Earlier this week, a Ben & Jerry’s store caught the attention of many #occupywallstreet protesters when they were seen to be profiting from the protest.
… But that evening, protesters expressed mixed feelings about corporations latching onto their cause. Some, like Jules Caldarera, a 20-year-old student from New Mexico, were excited to see support from a high-profile company like Ben & Jerry’s. Many didn’t realize that the ice cream was from Ben & Jerry’s. Others found it strange that any company would support an anti-corporate protest.
“It’s problematic,” says Donal Foreman, a 26-year-old from Ireland. Foreman has been attending the protests since their launch but wasn’t there to eat any of the free treats during the day on Tuesday. “Ben & Jerry’s is co-opting the movement.”
The Ben & Jerry’s board tried to show support for the movement:
Regardless, the brand has aligned itself with Occupy Wall Street’s values. In its statement, Ben & Jerry’s independent board of directors decries “the inequity that exists between classes in our country,” as well as the fact that “corporations are permitted to spend unlimited resources to influence elections while stockpiling a trillion dollars rather than hiring people.”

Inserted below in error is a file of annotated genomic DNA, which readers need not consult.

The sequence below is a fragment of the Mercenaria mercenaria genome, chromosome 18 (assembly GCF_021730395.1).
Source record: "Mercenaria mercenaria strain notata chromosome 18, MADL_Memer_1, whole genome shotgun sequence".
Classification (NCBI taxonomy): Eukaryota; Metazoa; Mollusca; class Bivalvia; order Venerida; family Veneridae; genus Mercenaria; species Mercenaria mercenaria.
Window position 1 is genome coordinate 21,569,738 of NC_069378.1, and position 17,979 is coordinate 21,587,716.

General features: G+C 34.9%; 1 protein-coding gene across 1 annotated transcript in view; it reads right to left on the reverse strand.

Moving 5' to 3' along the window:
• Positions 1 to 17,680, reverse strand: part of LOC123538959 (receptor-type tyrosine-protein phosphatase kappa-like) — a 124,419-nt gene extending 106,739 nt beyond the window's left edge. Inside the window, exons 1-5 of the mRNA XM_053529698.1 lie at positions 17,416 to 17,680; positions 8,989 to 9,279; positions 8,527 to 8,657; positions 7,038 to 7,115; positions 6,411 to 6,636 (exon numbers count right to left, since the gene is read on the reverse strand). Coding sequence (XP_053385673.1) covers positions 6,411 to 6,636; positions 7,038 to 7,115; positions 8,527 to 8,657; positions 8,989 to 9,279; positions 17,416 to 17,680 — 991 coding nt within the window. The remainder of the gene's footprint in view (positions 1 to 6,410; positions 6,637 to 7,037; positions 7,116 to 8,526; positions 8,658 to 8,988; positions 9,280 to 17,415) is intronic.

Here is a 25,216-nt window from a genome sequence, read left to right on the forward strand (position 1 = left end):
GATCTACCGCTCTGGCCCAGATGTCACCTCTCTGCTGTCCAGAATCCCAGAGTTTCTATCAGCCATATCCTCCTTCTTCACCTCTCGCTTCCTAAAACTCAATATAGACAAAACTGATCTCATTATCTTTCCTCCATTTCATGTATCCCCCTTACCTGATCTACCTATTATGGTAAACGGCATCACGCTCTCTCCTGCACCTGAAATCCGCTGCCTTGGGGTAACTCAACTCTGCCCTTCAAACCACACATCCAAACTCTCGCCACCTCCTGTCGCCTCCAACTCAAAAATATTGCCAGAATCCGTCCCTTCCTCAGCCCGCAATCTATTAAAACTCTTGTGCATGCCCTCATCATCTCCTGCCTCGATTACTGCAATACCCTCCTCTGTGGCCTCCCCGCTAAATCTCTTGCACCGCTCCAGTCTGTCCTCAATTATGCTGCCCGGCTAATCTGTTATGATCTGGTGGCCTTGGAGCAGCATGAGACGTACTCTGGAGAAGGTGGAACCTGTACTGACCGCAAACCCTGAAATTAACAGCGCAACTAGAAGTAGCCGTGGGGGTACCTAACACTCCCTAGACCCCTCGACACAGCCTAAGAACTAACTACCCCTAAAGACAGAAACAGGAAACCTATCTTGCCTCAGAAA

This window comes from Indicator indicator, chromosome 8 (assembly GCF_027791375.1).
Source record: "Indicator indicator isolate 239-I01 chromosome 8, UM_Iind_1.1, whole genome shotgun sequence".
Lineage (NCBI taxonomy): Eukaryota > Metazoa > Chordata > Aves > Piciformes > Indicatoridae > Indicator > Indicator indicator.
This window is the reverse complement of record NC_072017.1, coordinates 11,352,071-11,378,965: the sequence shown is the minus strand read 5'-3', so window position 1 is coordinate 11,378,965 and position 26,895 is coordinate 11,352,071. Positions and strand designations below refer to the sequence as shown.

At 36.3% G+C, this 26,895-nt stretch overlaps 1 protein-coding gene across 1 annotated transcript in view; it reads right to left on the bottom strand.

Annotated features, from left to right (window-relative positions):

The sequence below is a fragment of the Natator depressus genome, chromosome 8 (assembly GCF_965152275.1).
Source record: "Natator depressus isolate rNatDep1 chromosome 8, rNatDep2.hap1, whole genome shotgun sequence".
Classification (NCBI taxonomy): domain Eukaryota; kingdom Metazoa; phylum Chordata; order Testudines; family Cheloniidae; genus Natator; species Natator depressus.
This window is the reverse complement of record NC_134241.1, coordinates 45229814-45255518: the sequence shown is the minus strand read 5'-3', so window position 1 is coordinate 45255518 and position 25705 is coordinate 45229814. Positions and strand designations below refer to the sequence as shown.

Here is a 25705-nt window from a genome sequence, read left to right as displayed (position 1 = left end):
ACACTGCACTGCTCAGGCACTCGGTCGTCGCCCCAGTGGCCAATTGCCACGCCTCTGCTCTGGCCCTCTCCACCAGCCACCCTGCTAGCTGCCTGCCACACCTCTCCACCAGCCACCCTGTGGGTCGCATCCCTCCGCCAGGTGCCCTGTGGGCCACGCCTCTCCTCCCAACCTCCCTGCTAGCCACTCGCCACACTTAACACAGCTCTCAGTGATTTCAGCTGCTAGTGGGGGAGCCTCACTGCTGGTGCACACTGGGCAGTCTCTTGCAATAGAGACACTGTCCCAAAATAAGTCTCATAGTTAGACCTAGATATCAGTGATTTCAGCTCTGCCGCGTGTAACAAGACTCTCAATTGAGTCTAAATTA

Of course, who can blame them for trying to elevate their brand and garner a little attention for their efforts in the community, right?
The unfortunate reality is that Ben & Jerry’s is owned by Unilever and they are ultimately part of the problem so long as their parent company insists on using genetically modified ingredients in their foods (including Ben & Jerry’s?), pushing forward with sexist and misogynist ads for Axe and pushing for corporate tax breaks.
Sorry folks … until Ben & Jerry’s owners choose to divest themselves for corporations like Unilever, they’re part of the problem not the solution and they’re just making the situation that much more awkward.